I have been pureeing vegetables into my pasta sauce for a while now. I like the taste of all the different veggies in my sauce, but don’t like the texture, the added nutrition is just gravy.

    I do bake our breads (mostly) and cook from scratch. My girls love fruit and are happy to snack on it.

    I have also eliminated box dinners and I’m working on getting rid of cold cereal with all the sugar.

    We have a long way to go but I feel good about the changes were making. I encourage you to listen to these wise people and do what you can to change your family’s eating habits for the better!

  22. Wow. Zillions of good answers. I have none. This is one area that–should I say “we really need to work on” or “I just don’t seem to care as much about but I probably should”. One of those. We definitely need to work on the veggies thing. I find it hard because I ate the minimum amount of required veggies as a child, as did all my siblings, and yet we eventually decided at some point they were edible. So, I have a hard time believing that forcing my kids to consume them will work. But maybe I need to figure out a good bribery system. Your chip idea seemed really good, and I think Abby could probably get excited about it. My husband only ever eats the minimum requirement still–so I have no idea how to motivate him. I keep telling him, once the kids are grown, it’s gonna be salads and pistachios and long, long walks for us. I think he’s planning to get a senior card at the local all-you-can-eat buffet.

  23. One thing that helps us a lot is to menu plan. That way you have healthy choices on hand when you are hungry. Also, the more you cook your own food as opposed to going out, the healthier the meals will be.

    My husband is still in graduate school so our budget is VERY tight. However, since we hardly eat out, we do have some more money to always have fruit and veggies around. I also stock up on frozen veggies when they are on sale.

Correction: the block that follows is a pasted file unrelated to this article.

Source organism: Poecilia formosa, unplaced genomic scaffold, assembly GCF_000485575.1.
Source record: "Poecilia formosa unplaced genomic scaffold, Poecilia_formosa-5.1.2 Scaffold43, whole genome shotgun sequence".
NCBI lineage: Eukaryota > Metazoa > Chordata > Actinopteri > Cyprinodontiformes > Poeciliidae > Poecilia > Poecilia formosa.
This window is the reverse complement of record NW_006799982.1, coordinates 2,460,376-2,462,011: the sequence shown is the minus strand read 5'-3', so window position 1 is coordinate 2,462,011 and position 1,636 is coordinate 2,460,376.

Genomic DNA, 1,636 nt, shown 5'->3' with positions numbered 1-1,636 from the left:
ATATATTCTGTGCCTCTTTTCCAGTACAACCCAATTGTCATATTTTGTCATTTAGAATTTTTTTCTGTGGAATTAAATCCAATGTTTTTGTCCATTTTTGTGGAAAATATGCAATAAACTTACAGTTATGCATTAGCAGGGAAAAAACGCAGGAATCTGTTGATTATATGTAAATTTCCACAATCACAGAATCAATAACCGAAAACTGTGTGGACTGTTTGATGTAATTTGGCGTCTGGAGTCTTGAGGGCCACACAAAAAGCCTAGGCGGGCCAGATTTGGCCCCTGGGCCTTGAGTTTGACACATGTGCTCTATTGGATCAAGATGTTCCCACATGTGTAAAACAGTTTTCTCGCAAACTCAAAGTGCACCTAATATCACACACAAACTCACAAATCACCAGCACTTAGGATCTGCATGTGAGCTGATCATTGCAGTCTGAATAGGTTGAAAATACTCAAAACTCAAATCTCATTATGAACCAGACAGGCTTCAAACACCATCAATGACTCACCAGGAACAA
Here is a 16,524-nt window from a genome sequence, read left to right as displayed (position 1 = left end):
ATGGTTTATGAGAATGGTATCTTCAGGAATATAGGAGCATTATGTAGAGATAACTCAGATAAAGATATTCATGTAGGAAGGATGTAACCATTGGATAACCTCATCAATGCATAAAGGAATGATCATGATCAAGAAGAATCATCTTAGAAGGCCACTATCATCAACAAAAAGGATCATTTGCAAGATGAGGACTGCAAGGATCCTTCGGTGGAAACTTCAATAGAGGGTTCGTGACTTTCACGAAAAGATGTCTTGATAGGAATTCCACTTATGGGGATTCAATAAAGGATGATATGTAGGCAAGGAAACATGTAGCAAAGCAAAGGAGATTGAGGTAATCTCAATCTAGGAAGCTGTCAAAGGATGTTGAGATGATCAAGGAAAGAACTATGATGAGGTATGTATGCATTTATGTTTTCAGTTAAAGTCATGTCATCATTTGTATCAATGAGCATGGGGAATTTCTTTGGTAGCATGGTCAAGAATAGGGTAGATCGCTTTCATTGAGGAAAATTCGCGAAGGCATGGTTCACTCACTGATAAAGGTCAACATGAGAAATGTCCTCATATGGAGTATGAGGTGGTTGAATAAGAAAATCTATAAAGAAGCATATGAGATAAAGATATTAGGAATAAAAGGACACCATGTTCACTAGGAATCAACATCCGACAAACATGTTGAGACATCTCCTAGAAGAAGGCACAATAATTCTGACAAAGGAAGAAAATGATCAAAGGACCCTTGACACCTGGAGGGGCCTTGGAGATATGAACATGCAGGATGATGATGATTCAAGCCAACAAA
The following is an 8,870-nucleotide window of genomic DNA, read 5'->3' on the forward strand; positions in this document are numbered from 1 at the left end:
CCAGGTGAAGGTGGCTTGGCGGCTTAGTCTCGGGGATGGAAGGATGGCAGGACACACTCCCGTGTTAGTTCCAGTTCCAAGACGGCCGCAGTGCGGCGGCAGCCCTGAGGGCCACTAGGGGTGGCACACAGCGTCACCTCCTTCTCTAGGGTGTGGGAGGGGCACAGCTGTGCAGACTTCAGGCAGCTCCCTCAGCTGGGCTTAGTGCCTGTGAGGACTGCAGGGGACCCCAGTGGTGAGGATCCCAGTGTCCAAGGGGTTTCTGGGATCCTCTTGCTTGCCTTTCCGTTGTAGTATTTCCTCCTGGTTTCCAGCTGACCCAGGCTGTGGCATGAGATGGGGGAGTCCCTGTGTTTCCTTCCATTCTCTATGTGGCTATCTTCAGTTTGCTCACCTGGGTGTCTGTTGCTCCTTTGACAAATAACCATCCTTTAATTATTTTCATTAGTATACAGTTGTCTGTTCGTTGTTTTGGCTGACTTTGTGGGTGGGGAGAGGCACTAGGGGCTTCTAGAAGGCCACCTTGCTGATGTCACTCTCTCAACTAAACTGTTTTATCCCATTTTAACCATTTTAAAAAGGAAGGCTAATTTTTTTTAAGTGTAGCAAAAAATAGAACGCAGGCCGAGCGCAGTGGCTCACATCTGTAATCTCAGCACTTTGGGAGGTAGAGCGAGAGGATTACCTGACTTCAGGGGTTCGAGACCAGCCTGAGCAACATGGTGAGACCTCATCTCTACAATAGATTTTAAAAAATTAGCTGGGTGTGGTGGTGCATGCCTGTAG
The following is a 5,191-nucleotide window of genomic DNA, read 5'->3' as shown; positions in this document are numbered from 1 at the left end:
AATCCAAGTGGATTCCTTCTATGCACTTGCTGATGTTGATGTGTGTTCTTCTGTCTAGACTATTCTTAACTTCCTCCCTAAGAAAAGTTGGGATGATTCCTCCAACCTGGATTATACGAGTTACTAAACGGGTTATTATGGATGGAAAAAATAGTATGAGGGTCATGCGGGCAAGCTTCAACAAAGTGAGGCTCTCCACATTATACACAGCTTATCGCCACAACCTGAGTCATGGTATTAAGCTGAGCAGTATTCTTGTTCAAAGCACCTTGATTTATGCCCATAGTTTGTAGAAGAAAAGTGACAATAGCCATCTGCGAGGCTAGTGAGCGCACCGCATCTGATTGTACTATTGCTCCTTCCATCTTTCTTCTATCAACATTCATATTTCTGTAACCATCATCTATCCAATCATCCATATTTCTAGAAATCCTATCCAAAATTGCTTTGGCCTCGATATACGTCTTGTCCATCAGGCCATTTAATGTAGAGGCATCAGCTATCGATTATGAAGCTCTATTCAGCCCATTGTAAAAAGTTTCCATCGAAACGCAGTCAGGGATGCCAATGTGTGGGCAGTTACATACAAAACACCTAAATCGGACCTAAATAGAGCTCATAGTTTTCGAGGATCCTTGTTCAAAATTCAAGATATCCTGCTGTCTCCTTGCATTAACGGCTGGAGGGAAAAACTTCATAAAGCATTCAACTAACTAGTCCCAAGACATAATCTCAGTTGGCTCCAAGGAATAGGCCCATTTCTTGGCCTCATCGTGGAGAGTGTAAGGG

One last thing. When feeding my kids (who are EXTREMELY picky eaters) I use this rule of thumb when serving them: water, protein, grain, fruit and veggie.

    Good luck!

  24. One thing I do to help us get more veggies is to double or triple the amount called for in a recipe. The other night we had stir fry and I added one entire extra bag of snap peas and a couple of extra handfuls of mushrooms to the recipe! Only ONE person in our family noticed that there were a LOT more veggies this time but he still ate everything just fine.

  25. Come check out my site on Mondays – I participate in Menu Plan Monday, and I believe MOST of what I serve is healthy. I try to offer a meat, starch, 2-3 vegetables for dinner most nights. We have a 2-bite rule in the family that you must eat 2 bites of everything on your plate. By offering several veggies and fruits, I feel like we do pretty well even if the kids only like 1 or 2.

    For our snacks, we completely cut out the packaged fruit-shape snacks. Instead, we offer a variety of crackers, popcorn, nuts, dried fruits, grape tomatoes (this is one of our favorites), and keep carrots, celery, and apples cut up in the fridge.

    Good luck!

  26. And I thought we were doing so well. Does this mean a Supreme Pizza isn’t enough? With a glass of milk? How about for breakfast?